Phenytoin, an anticonvulsant with structural similarity to the barbiturates, has been proposed as a substitute for potassium chloride in preventing the return of ECG and EEG in cryopatients (82). Phenytoin acts by blocking voltage-dependent sodium channels, limiting the propagation of seizure discharge (83). This response is mediated by a use-dependent and voltage-dependent slowing in the rate of recovery of voltage-activated sodium channels from inactivation (84). When given rapidly by the intravenous route, a high dose of phenytoin causes cardiac arrest by inducing ventricular arrhythmias due to acute, massive blockade of the sodium channels (85). Such rapidly IV administered high doses of phenytoin also results in profound, refractory hypotension due to systemic vasodilatation; both arterial and venous (83). Comparable oral doses of the drug do not typically cause these effects (86). Numerous reviews of phenytoin intoxication and poisoning document coma, often with seizures, but give no indication that phenytoin is effective at securing electrocerebral silence or in suppressing the ECG or EEG (87), (88), (85), (89). The lethal effects of rapidly IV administered phenytoin are likely to be transient in the setting of extended artificial circulation and ventilation since they appear due to the rapidity of sodium channel blockade and do not seem to be dependent upon the absolute concentration of the drug (90). Indeed, there is speculation that the arrythmygenic effects of rapidly administered IV phenytoin may be due to the vehicle used to administer the drug (propylene glycol) (91) since such effects are rare with the water soluble analog of phenytoin, phosphenytoin (92). In any event, the profound vasodilatation and hypotension associated with rapid, high dose IV phenytoin administration would seem to preclude its use as a medication in cryopatient stabilization.


Cryonicists face the difficult choice of either abandoning cardiopulmonary support during stabilization operations, returning to the use of the previously employed drugs to ensure cardiocerebral arrest and complete skeletal muscle paralysis, or adopting novel pharmacological strategies to achieve these ends. The current position of ignoring the problem and awaiting the inevitable publicly witnessed return of motor activity, agonal gasping, agonal respirations and/or spontaneous cardiac activity in a cryopatient undergoing CPS is unacceptable. It is the responsibility of all cryonics organizations using CPS to rapidly implement both interim and long-term solutions to this problem.

All cryonics organizations, regardless of the protocols they employ, have a huge stake in the responsible management of this problem. Any truly effective long-term solution will necessarily transcend pharmacology, because the problem is as much social and legislative, as it is biological (38). Cryonics organizations need to work together in a coherent and determined way to make statutory changes in the laws governing pronouncement of death and disposition of anatomical gifts. Changes that specifically recognize and enable the biomedical procedures essential to delivering the highest quality cryonics care. Absent such changes, the law will continue to follow the moving target of irreversibility as it applies to the determination of death until there is an unhappy intersection between our definition of dead and their definition of dead.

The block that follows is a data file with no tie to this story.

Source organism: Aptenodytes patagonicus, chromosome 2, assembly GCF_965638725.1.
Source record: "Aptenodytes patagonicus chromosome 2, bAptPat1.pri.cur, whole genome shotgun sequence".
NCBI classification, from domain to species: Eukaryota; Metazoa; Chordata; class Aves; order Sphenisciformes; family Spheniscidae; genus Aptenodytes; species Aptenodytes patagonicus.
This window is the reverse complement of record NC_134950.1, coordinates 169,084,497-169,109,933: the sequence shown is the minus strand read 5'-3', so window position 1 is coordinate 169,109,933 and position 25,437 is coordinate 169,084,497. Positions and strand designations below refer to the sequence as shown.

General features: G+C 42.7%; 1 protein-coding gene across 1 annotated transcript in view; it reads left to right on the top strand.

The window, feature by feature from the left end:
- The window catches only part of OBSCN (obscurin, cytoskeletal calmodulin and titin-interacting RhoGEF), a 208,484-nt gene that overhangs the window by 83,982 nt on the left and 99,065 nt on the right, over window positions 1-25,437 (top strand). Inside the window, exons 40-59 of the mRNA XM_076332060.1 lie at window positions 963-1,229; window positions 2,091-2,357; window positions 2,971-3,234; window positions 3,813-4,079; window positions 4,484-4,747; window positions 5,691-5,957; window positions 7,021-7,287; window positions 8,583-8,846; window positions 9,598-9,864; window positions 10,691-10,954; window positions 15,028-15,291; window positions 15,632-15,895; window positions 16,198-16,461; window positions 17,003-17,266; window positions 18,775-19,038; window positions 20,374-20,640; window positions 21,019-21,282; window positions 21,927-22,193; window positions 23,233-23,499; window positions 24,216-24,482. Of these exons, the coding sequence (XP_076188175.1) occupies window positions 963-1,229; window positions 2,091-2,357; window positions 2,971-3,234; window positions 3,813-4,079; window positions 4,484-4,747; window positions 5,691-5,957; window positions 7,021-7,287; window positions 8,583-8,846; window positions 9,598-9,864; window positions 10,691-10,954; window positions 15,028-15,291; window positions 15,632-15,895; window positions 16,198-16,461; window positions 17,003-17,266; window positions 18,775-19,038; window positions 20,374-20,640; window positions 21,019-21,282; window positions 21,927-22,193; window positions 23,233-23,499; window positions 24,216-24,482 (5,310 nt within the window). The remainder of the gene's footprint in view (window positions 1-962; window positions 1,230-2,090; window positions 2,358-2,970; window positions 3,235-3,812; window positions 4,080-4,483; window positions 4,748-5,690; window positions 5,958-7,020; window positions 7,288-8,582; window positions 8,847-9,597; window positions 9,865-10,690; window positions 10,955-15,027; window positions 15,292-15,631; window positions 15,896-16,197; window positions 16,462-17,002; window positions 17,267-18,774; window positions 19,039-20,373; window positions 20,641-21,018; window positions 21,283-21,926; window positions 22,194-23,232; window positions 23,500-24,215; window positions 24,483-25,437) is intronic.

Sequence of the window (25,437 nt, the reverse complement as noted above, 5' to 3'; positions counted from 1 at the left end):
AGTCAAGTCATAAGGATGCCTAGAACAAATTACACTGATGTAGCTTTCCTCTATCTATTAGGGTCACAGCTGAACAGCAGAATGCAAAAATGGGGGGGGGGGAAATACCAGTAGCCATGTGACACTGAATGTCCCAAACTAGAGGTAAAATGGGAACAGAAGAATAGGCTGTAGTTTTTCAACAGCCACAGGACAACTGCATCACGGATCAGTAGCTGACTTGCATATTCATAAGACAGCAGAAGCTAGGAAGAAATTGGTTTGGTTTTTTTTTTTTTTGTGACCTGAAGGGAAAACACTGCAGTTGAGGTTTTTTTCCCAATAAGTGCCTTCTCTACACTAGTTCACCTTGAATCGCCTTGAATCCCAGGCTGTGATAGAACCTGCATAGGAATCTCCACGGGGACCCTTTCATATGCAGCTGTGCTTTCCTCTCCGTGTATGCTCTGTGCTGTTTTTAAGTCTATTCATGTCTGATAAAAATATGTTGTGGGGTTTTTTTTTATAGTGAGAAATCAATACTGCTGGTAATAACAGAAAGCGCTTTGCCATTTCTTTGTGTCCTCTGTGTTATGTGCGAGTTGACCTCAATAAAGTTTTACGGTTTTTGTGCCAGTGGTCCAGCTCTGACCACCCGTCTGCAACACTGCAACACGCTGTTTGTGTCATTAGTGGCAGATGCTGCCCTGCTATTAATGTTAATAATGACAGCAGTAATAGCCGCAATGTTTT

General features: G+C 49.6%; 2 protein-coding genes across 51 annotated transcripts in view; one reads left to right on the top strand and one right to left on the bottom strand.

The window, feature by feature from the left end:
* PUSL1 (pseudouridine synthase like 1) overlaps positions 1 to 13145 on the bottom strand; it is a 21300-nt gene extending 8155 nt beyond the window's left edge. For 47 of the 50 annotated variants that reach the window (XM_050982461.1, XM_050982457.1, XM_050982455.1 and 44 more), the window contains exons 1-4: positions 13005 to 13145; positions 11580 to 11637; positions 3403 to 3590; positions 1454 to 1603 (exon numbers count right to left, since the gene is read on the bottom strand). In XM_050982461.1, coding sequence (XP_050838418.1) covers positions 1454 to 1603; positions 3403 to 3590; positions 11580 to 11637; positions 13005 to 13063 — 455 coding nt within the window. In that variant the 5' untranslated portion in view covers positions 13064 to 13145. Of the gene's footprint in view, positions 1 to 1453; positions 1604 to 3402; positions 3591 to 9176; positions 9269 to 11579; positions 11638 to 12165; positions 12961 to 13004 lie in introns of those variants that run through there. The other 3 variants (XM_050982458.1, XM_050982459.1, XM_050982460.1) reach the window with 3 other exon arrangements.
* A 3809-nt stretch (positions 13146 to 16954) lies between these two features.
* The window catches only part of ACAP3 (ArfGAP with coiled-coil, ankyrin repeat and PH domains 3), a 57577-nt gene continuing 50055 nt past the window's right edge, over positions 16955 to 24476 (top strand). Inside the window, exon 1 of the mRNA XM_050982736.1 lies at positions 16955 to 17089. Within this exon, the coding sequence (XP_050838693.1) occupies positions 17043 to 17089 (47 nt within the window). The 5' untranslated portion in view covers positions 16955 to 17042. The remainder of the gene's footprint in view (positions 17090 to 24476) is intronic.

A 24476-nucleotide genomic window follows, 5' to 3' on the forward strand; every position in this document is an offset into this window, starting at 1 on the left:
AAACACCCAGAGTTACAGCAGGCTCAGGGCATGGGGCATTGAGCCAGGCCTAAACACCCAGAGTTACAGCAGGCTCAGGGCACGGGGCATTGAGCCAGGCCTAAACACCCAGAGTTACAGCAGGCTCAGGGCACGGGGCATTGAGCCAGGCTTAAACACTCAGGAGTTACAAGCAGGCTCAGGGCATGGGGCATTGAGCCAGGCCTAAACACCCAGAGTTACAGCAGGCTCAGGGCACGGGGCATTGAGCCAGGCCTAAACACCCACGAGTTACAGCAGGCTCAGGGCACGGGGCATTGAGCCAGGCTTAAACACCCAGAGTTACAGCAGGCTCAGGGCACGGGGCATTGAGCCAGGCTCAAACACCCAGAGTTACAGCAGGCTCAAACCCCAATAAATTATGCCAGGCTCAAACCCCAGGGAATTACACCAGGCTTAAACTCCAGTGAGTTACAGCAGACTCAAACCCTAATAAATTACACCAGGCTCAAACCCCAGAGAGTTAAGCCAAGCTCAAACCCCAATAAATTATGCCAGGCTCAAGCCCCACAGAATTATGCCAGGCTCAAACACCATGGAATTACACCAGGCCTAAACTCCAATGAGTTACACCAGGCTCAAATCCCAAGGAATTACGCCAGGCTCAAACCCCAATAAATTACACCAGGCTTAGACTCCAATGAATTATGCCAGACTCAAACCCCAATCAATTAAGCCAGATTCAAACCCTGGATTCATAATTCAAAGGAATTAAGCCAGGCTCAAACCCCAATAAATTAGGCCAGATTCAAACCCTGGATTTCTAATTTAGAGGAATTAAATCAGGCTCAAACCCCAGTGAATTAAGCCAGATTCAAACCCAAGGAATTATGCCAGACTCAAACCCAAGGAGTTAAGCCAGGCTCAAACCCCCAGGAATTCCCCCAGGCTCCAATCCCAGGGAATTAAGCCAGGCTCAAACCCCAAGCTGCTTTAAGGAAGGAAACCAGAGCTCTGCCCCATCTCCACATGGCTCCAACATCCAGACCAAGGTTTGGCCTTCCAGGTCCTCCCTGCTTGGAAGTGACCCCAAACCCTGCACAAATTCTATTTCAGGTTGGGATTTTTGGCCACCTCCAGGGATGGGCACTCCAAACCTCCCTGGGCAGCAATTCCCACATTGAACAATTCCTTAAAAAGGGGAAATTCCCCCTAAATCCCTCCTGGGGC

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† This is not to imply that propofol is not a safe and effective drug. In fact, the incidence of adverse effects with diprivan is lower than with many other parenteral anesthetics.

† The Uncertainty of the Signs of Death and the Danger of Precipitate Interments, Paris 1740.

‡ An upend example is the Toshiba EVR RAID-5 (redundant backup system) 32 channels DVR 480 fps (15 fps per cam) security video recorder which can accommodate up to 4 terabytes of memory and retails (1 terabyte) for just under $6,000. Such a system would allow continuous video surveillance of every room of a large residence with 6-weeks of audio-video storage capacity.

† Included here is not just the use of drugs, but the use of procedures such the acute induction of hypothermia and the application of any kind of cardiopulmonary support, such as CPR or cardiopulmonary bypass.

† An excellent review of the medico-legal definition of death and the problem presented by the requirement for permanence or irreversibility can be found in Persons, Humanity, and the Definition of Death by John P. Lizza (Lizza JP. Persons, Humanity, and the Definition of Death. Boston: Johns Hopkins University Press; 2006.).

† I have written to Dr. Peter Simpson the Working Party Chairman President to inquire as to the current status of the revised code and to obtain a copy of the most recent draft , or in the event it has been enacted, the final version.